Questions about the boundaries, location, continuity and constituents of the self stand at the heart of philosophy, but a mathematician and physicist, René Descartes, set the terms of the discussion. Who better to bring us up to date than Douglas Hofstadter? Trained in math and physics, Hofstadter won a 1980 Pulitzer Prize for Gödel, Escher, Bach, a bravura performance linking logic, art and music. He returns now to apply a concept from that book, the strange loop, to the definition of self.

Like consciousness, the strange loop is elusive. When a brilliant author uses one slippery concept to clarify another, the result for the reader can be anxiety. Page after page, we may wonder whether we will reach the limit of our understanding and whether the journey will be worth the effort.

Fortunately, Hofstadter is a gifted raconteur and a master of metaphor. He conjures up a car with a 16-cylinder motor and what the salesman calls Racecar Power®. It's not as if you can get a model that has the engine without the trademark feature. Similarly, Hofstadter writes, "consciousness is not an [added] option" for beings evolved to engage in symbolic thought, recognize patterns, create categories, reason via analogies and wonder about the self. Consciousness is "the upper end of a continuous spectrum of self-perception levels that brains automatically possess as a result of their design."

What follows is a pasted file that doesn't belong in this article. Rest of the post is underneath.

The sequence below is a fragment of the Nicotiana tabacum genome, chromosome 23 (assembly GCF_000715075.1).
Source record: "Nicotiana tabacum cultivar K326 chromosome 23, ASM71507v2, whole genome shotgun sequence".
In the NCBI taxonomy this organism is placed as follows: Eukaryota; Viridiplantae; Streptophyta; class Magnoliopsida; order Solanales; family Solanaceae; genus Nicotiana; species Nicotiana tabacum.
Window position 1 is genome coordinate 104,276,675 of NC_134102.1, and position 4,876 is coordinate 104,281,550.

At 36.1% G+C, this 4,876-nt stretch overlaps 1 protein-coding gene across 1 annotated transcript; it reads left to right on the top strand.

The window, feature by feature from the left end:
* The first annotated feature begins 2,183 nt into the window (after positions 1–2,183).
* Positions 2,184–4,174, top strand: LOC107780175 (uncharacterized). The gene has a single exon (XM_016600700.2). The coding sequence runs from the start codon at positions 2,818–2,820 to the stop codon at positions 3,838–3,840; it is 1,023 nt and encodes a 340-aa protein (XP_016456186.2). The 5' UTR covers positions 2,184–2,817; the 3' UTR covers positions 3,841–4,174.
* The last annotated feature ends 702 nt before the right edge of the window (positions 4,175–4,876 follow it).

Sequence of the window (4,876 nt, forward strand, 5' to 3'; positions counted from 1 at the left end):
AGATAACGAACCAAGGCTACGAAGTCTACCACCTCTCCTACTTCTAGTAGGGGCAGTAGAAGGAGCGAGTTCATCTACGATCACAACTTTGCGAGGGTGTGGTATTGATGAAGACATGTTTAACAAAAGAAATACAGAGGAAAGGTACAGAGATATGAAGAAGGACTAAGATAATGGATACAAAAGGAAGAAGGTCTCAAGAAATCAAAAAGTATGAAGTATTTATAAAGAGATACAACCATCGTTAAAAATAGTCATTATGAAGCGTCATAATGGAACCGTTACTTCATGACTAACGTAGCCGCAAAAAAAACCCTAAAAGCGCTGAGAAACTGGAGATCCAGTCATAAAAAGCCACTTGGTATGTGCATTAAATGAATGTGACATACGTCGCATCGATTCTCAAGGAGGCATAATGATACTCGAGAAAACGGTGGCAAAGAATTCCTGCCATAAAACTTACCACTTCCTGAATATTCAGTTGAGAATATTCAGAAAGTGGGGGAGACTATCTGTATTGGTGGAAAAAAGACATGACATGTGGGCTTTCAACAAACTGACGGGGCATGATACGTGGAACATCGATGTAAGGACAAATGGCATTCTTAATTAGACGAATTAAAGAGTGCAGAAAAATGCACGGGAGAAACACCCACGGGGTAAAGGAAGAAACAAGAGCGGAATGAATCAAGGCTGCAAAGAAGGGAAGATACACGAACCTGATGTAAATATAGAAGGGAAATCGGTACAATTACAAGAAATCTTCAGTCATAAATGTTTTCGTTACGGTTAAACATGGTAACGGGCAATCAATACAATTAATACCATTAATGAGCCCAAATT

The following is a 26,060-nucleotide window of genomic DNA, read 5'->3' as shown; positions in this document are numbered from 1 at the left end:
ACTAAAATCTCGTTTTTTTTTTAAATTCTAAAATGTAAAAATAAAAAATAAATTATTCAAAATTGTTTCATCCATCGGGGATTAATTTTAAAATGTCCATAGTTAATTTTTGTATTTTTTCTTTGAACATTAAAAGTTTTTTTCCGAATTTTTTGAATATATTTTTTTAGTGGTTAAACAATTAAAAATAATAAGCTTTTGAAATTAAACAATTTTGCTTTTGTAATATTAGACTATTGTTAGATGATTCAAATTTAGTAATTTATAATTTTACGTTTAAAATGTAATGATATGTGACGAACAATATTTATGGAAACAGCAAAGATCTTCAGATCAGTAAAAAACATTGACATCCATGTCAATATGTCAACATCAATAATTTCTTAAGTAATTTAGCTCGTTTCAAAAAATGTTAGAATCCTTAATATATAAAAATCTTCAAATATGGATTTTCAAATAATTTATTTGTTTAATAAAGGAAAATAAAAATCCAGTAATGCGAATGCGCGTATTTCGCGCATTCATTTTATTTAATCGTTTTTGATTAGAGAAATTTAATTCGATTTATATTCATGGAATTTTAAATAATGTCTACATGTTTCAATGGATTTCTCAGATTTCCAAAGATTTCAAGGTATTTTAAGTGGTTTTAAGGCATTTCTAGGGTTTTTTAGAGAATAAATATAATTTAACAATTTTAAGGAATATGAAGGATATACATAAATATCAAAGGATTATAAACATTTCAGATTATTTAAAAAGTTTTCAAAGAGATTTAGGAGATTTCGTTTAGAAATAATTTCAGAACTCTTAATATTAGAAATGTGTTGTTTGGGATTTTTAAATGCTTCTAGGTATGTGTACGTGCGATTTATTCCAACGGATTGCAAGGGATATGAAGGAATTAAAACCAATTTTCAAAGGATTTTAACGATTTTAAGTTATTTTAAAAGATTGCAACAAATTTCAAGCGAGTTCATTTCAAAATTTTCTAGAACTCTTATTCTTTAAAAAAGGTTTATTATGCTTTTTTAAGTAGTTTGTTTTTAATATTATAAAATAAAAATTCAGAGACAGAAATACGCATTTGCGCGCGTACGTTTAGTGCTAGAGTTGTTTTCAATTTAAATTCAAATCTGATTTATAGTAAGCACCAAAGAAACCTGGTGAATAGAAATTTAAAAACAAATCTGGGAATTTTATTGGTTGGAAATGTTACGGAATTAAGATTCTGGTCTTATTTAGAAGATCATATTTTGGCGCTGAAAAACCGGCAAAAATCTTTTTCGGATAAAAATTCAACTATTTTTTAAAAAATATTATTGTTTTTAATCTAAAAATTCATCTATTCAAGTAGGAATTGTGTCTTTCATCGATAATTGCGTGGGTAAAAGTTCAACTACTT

Hofstadter's strange loop is the feedback loop. Point a video camera at a TV displaying the camera's output, and you will produce a receding corridor of screens. Pixels make up the picture, but our interest is in the image, the tunnel of rectangles. Identity resembles that phenomenon. Never mind the neurons that make up our brain. Our emotions, others' responses and our repeated looks outward to the world and inward to ourselves shape what we call our self. Nor is ours the only loop we contain. We know how our friends see things; our mind houses their perspectives -- it has the formulae for producing their thoughts.